As I waded through what I had written in the past, I came across this piece I wrote four years ago to mark World Asthma Day. I remember sitting at my computer, tears streaming down my cheeks as I tried to see what was on the screen. It was the first time I had shared some of the trauma of watching my little daughter fighting for her life.
Once I was done, though, I switched of my computer, dried my eyes and got into bed with a huge sense of relief. Sometimes one doesn’t need a therapist. Words are powerful. Sharing them can be an immensely therapeutic and empowering experience.
So, today, I’m sharing that story with you.
I’d always worried about passing on my allergies and longstanding battle with asthma to my children. In fact, I was downright neurotic about it throughout my two pregnancies. I did everything I could to ensure their lungs would be the picture of perfection when my little ones made their way into the world.
When my son, Viaan, was born, I was relieved when he did not display too many “chest” issues.
But two-and-a-half years later my daughter, Saskiya, was born pre-term and very small.
When she was 11 weeks old, we made our first frantic visit to the doctor and were admitted immediately to hospital because of Saskiya’s respiratory problems.
Paediatricians are not keen on labelling respiratory problems in such young children, but all the usual interventions for asthma were performed.
A week later, we were discharged and happily made our way home with our daughter.
We took home a bag full of drugs for her – from asthma pumps to cortisone to nose sprays to nebulising meds. And we religiously followed our doctor’s instructions every day.
A week later, we were back in hospital for another five-day stint.
Saskiya was not responding to the medication and she was steadily losing weight.
After changing her medication slightly and increasing the cortisone dosage, she recovered enough for us to take her home – for a week.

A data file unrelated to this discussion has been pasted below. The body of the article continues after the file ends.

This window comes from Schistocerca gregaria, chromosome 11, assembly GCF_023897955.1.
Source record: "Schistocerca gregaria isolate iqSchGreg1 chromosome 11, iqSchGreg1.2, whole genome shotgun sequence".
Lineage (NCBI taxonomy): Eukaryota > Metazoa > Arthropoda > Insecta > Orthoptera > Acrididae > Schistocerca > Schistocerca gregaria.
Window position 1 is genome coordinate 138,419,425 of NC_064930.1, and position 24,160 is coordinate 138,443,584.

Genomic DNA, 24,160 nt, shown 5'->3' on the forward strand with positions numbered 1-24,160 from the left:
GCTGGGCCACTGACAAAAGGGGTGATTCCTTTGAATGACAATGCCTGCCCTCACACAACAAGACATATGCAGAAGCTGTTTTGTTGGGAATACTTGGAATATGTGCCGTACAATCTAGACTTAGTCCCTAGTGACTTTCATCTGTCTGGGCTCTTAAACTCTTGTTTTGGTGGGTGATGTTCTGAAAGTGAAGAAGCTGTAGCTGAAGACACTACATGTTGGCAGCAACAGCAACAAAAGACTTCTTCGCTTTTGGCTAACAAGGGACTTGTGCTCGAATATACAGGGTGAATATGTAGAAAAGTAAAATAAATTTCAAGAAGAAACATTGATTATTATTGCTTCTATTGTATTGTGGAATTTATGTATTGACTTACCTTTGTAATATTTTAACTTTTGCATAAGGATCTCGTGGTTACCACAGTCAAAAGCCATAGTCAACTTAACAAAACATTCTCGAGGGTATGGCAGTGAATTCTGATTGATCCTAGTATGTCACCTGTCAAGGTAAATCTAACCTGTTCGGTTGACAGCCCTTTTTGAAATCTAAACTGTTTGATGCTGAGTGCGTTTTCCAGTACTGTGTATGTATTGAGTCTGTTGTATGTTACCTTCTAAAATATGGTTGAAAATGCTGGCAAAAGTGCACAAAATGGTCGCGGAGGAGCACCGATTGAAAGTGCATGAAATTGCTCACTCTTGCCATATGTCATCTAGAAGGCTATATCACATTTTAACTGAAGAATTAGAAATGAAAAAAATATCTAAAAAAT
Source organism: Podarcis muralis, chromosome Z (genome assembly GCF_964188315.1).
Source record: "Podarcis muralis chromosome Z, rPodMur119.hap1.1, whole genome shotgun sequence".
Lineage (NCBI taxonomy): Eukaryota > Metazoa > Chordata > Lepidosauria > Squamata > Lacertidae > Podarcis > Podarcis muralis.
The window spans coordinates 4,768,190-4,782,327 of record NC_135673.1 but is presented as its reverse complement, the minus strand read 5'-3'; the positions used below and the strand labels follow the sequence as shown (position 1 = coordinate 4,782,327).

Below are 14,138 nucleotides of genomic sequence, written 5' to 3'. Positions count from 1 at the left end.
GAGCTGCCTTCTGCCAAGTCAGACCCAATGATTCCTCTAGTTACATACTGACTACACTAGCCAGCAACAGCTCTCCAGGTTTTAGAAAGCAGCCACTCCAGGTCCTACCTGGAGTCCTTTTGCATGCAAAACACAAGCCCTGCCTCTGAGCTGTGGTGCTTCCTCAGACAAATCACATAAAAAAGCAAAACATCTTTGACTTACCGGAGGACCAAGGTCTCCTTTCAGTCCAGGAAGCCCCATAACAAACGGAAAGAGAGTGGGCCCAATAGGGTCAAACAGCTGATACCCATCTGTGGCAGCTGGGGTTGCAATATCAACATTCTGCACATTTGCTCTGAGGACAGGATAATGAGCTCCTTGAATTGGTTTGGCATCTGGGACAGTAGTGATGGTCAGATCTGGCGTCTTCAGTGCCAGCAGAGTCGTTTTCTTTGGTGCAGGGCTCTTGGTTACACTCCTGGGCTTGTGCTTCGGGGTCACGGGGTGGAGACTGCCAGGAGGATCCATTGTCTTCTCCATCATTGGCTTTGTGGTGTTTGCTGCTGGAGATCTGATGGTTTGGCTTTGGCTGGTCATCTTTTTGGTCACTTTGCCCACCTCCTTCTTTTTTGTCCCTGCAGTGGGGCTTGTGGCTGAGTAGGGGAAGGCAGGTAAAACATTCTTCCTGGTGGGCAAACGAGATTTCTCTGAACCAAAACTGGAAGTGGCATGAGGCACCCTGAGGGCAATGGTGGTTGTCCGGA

At 2am on an icy Tuesday Saskiya had a major asthma attack at home and my husband had to rush her back to the emergency room just three days after she had come home.
She was admitted to hospital again.
And so the cycle recurred – until six hospital stays later.
Saskiya’s paediatrician was concerned enough to call in a professor specialising in paediatric respiratory diseases to consult on her case.
A man with little time for new drugs on the market and fancy pumps and chambers, he examined our daughter and suggested we “go back to basics”.
This particular professor did not work at a private hospital – he dealt with asthma in children from less privileged backgrounds, children, whose parents struggled to put three meals on the table.
Treatment at this level is often “rudimentary”. He suggested we try it since everything else had failed.
So into the bin went about R1 500 worth of medication and contraptions. We kept the nebuliser and measuring spoon.
After three days in hospital on an over-the-counter decongestant and an oral bronchodilator as well as regular nebs, Saskiya was well enough to go home.
She didn’t go back into hospital again.
We learnt that what’s really important is remembering the basics. Keep treatment of children simple and half the battle is won.
We also quickly learnt to recognise foods that trigger an asthmatic episode and Saskiya, at five years old, has learnt to say no to any of those foods offered her.
I suppose watching me take my preventative pump every day has also taught her that medicating is not a chore, but is just a way of life.
When Saskiya was about two, we had her tested and it was confirmed that she was asthmatic.
But by this time, she was healthy and dealing with her “condition”.
We’ve been lucky that as Saskiya has grown into a strong little girl, her asthma is not as debilitating as it was in the first few months of her life. She appears to be growing out of it, but we still keep a pump and air chamber close at hand.
She does get frustrated because she can’t run as fast as her brother and is often out of breath after over-exerting herself, but she compensates by choosing activities that she is comfortable with.
Swimming has been absolutely wonderful for her because she’s learnt how to control her breathing without hyperventilating.
It’s been a long and sometimes difficult journey with Saskiya. Nothing is more painful than watching a child fighting for every breath.
But as her name denotes, she is a warrior who bears her “condition” with all of the feisty grace of a five-year-old. Nothing is impossible – it shouldn’t be after the battles she fought in the first four months of her life.[contact-form-7 404 "Not Found"]